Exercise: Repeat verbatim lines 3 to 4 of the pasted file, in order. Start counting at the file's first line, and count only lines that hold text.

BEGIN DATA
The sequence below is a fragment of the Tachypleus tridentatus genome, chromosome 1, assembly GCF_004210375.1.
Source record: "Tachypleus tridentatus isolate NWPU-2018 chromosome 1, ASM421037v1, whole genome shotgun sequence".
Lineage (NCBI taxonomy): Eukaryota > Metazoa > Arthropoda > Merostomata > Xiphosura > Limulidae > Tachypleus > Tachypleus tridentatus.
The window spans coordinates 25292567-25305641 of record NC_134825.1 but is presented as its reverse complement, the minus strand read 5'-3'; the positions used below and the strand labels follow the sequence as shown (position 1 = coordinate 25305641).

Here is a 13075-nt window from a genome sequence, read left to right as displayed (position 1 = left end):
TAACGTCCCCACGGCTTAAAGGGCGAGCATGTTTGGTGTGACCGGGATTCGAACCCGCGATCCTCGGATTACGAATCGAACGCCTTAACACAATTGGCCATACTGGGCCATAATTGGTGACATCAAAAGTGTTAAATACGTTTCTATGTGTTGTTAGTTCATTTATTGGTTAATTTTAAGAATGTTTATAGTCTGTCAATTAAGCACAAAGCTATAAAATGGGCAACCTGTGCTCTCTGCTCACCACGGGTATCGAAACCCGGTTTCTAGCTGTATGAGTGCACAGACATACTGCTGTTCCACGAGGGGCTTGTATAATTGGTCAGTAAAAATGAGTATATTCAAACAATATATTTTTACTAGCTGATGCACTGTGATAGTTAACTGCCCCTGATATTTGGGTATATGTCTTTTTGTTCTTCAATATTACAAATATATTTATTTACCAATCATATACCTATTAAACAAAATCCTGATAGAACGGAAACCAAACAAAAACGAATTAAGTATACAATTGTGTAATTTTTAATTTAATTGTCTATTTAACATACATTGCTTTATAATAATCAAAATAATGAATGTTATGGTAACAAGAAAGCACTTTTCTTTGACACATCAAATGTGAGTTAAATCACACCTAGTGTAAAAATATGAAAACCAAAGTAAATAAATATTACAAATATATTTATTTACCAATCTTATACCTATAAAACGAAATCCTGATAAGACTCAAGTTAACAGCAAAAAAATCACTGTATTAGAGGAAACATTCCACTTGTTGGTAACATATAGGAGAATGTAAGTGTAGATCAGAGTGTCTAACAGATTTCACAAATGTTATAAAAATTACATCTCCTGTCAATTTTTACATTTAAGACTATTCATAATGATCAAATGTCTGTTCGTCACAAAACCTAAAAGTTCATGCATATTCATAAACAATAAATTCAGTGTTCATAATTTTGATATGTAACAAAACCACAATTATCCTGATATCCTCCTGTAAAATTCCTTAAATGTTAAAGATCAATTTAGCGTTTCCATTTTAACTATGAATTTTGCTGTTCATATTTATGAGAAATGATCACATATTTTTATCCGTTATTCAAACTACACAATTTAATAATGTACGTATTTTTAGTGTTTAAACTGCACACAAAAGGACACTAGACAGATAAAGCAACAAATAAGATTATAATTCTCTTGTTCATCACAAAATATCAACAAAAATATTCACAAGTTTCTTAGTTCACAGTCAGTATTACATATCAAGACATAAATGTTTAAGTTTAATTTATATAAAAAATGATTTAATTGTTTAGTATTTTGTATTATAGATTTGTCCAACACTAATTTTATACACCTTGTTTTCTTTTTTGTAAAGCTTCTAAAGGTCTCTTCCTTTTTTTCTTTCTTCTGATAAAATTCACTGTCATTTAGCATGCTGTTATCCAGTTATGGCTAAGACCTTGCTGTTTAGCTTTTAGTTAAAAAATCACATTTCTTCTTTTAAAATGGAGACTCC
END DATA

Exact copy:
Lineage (NCBI taxonomy): Eukaryota > Metazoa > Arthropoda > Merostomata > Xiphosura > Limulidae > Tachypleus > Tachypleus tridentatus.
The window spans coordinates 25292567-25305641 of record NC_134825.1 but is presented as its reverse complement, the minus strand read 5'-3'; the positions used below and the strand labels follow the sequence as shown (position 1 = coordinate 25305641).